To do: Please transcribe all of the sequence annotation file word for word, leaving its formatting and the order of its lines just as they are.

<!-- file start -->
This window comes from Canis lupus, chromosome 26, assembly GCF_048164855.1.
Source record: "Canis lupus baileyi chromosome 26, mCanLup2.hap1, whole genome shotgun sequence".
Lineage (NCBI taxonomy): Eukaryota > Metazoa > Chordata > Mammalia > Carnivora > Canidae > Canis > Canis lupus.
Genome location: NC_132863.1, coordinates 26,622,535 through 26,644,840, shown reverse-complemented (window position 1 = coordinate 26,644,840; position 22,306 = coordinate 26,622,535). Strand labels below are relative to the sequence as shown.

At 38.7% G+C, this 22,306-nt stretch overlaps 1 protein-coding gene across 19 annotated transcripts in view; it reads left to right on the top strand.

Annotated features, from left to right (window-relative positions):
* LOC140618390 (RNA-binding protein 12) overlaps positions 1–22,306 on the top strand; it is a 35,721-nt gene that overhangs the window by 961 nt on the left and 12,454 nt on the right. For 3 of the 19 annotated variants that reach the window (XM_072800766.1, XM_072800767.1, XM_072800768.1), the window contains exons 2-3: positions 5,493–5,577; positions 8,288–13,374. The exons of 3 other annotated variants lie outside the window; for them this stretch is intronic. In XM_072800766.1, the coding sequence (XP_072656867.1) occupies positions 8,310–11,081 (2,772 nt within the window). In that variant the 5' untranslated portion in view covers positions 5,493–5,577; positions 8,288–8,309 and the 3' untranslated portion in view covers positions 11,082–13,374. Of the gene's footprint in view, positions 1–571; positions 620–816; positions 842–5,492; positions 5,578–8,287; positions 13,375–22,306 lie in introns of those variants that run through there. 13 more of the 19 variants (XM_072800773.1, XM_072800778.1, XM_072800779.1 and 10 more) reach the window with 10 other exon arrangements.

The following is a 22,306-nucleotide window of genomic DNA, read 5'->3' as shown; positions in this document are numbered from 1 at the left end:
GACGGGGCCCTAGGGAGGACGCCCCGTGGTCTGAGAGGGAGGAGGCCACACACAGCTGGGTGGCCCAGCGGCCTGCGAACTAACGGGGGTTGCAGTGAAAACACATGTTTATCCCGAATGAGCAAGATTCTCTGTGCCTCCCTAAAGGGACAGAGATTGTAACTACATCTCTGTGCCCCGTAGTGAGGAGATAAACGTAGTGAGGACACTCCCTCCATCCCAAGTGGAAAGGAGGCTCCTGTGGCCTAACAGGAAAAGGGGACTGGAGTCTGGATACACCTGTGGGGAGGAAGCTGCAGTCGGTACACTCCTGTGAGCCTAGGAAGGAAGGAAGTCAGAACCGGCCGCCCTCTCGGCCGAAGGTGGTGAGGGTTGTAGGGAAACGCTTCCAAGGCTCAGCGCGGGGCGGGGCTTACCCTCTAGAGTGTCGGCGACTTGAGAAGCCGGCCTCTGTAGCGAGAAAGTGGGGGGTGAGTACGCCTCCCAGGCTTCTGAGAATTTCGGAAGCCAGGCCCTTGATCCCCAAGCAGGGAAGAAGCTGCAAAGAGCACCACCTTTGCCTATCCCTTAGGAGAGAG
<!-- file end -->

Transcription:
This window comes from Canis lupus, chromosome 26, assembly GCF_048164855.1.
Source record: "Canis lupus baileyi chromosome 26, mCanLup2.hap1, whole genome shotgun sequence".
Lineage (NCBI taxonomy): Eukaryota > Metazoa > Chordata > Mammalia > Carnivora > Canidae > Canis > Canis lupus.
Genome location: NC_132863.1, coordinates 26,622,535 through 26,644,840, shown reverse-complemented (window position 1 = coordinate 26,644,840; position 22,306 = coordinate 26,622,535). Strand labels below are relative to the sequence as shown.

At 38.7% G+C, this 22,306-nt stretch overlaps 1 protein-coding gene across 19 annotated transcripts in view; it reads left to right on the top strand.

Annotated features, from left to right (window-relative positions):
* LOC140618390 (RNA-binding protein 12) overlaps positions 1–22,306 on the top strand; it is a 35,721-nt gene that overhangs the window by 961 nt on the left and 12,454 nt on the right. For 3 of the 19 annotated variants that reach the window (XM_072800766.1, XM_072800767.1, XM_072800768.1), the window contains exons 2-3: positions 5,493–5,577; positions 8,288–13,374. The exons of 3 other annotated variants lie outside the window; for them this stretch is intronic. In XM_072800766.1, the coding sequence (XP_072656867.1) occupies positions 8,310–11,081 (2,772 nt within the window). In that variant the 5' untranslated portion in view covers positions 5,493–5,577; positions 8,288–8,309 and the 3' untranslated portion in view covers positions 11,082–13,374. Of the gene's footprint in view, positions 1–571; positions 620–816; positions 842–5,492; positions 5,578–8,287; positions 13,375–22,306 lie in introns of those variants that run through there. 13 more of the 19 variants (XM_072800773.1, XM_072800778.1, XM_072800779.1 and 10 more) reach the window with 10 other exon arrangements.

The following is a 22,306-nucleotide window of genomic DNA, read 5'->3' as shown; positions in this document are numbered from 1 at the left end:
GACGGGGCCCTAGGGAGGACGCCCCGTGGTCTGAGAGGGAGGAGGCCACACACAGCTGGGTGGCCCAGCGGCCTGCGAACTAACGGGGGTTGCAGTGAAAACACATGTTTATCCCGAATGAGCAAGATTCTCTGTGCCTCCCTAAAGGGACAGAGATTGTAACTACATCTCTGTGCCCCGTAGTGAGGAGATAAACGTAGTGAGGACACTCCCTCCATCCCAAGTGGAAAGGAGGCTCCTGTGGCCTAACAGGAAAAGGGGACTGGAGTCTGGATACACCTGTGGGGAGGAAGCTGCAGTCGGTACACTCCTGTGAGCCTAGGAAGGAAGGAAGTCAGAACCGGCCGCCCTCTCGGCCGAAGGTGGTGAGGGTTGTAGGGAAACGCTTCCAAGGCTCAGCGCGGGGCGGGGCTTACCCTCTAGAGTGTCGGCGACTTGAGAAGCCGGCCTCTGTAGCGAGAAAGTGGGGGGTGAGTACGCCTCCCAGGCTTCTGAGAATTTCGGAAGCCAGGCCCTTGATCCCCAAGCAGGGAAGAAGCTGCAAAGAGCACCACCTTTGCCTATCCCTTAGGAGAGAG